While it is true that the bulk of Greer’s hundreds of Disclosure Project witnesses (currently estimated up to a 1000 according to Levenda) have not been named, a significant number have been publicly identified and their testimonies are available for research and analysis. Distorting the record of a prominent critic certainly did not help Levenda’s main goal of rebutting Greer’s criticism of DeLonge as out of his depth when it came to dealing with the Deep State.

Levenda went to great effort to stress that DeLonge had been researching the UFO field for decades, and was sufficiently familiar with the issues and main figures in the field to make good judgement calls on who’s authentic or not.

Essentially, Levenda was saying we can trust DeLonge and not see him as an inexperienced dupe, who has been taken in by the Deep State as Greer and other critics were contending.

My own knowledge in this regard is limited to an incident where Tom DeLonge got to hear the views of William Tompkins and Dr. Bob Wood regarding a secret space program, Solar Warden, established by the U.S. Navy with the aid of corporations such as Douglas Aircraft/McDonnell Douglas. Both Tompkins and Dr Wood have decades of experience with Douglas Aircraft and the aerospace industry.

DeLonge expressed his disbelief that such a thing could have happened. I know that DeLonge is not alone in disbelieving that the U.S. Navy could have secretly developed kilometers long space carriers out of its classified facilities as Tompkins contends. There is testimonial evidence that U.S. Air Force officials, have investigated Tompkins and Corey Goode’s claims in this regard as well, as I have written about here.

My book, the US Navy’s Secret Space Program and Nordic Extraterrestrial Alliance, lays out all the evidence that Solar Warden was real, and that it continues to operate in Deep Space. Perhaps DeLonge is merely reflecting the worldview of his insider sources, largely drawn from the US Air Force, who disbelieve that they would have been out of the loop on such an advanced technology program.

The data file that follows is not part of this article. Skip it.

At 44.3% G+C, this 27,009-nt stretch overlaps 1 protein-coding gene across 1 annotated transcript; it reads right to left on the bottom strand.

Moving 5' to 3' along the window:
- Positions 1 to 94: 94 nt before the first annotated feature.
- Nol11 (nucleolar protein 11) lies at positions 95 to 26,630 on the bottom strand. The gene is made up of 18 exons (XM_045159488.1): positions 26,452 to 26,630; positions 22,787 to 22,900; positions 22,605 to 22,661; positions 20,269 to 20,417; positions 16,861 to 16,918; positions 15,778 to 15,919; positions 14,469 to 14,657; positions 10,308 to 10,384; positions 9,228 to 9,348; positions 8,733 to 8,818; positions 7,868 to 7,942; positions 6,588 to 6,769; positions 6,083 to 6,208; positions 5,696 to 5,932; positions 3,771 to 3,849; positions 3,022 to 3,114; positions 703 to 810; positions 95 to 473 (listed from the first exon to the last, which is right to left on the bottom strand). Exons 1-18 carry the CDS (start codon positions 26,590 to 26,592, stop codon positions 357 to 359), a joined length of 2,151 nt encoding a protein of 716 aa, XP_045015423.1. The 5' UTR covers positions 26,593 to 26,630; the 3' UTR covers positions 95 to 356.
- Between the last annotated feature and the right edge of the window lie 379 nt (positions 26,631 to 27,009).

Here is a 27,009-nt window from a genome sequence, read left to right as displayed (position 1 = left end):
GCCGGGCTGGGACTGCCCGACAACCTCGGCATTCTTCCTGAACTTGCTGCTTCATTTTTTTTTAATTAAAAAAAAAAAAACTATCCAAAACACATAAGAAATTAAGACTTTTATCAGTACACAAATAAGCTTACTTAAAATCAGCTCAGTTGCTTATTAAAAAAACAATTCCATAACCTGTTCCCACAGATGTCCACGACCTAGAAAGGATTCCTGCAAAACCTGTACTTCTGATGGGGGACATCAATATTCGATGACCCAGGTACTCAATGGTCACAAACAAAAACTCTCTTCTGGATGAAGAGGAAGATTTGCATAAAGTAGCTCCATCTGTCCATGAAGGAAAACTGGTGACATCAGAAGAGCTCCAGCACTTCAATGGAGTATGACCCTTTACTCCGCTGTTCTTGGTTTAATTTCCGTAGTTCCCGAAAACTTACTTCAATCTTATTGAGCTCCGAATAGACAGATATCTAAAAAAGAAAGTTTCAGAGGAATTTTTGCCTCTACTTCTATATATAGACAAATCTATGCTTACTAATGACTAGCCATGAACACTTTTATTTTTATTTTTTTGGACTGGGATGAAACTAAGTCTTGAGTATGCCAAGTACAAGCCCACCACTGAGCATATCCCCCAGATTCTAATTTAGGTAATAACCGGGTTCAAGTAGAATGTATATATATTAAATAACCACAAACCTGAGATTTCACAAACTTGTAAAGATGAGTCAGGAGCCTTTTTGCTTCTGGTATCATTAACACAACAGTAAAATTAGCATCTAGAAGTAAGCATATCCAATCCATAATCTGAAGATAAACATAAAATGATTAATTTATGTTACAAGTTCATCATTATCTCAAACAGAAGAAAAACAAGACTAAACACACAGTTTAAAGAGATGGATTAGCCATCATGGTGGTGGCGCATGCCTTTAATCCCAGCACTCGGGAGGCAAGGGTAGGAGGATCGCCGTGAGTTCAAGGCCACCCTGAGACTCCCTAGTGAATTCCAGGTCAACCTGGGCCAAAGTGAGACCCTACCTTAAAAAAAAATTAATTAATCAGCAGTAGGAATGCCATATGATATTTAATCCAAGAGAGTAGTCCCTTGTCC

What the above incident does show, however, is that DeLonge has an inability to reconcile information that is contrary to what he is being told by his insiders. That’s a red flag and doesn’t help build confidence that he is not being duped by the military industrial community.

It is what Levenda had to say about the John Podesta – DeLonge link that finally shifted me from being an agnostic on the “DeLonge is an agent of the Deep State” perspective. Levenda described the Pizzagate controversy raised by Wikileaks release of thousands of Podesta emails by dismissing it as yet another example of the fear and paranoia that is so prevalent in the UFO community.

Levenda assured the audience that there’s nothing to Pizzagate and that Podesta isn’t the pedophile child sacrificing deviant that many now believe due to the Wikileaks release. In the past, I’ve written admiringly of Podesta, and also of Hillary Clinton, in their respective roles in promoting UFO disclosure dating back from the 1990’s during the Clinton Administration, right up to the 2016 Presidential campaign.

Like many in the UFO/exopolitics communities I saw them as heroes fighting the good disclosure fight, and supported them above other politicians/public figures who remained silent on the UFO issue.

All that changed with the October-November 2016 Wikileaks releases of the Podesta emails that showed coded language using pizza related words being used by Podesta, Clinton, and their associates. Investigative reporter Ben Swann and other investigators showed that this was an elaborate code used by known pedophile networks that indulged in child trafficking, and even ritual human sacrifice. The fact that many of the symbols and codes were known to law enforcement agencies merited close examination of such claims despite debunking efforts by the mainstream media such as the New York Times and Snopes.

I had earlier been made aware of the connection between child trafficking and the Washington D.C. political establishment (Deep State) through the pioneering research of John DeCamp in The Franklin Cover-up: Child Abuse, Satanism, and Murder in Nebraska and Cathy Obrien’s seminal book, Trance: Formation of America. Both of these books showed how an elaborate sex-trade in children was used to compromise young upcoming politicians, and ultimately make them agents of the Deep State as they were rapidly promoted into senior positions.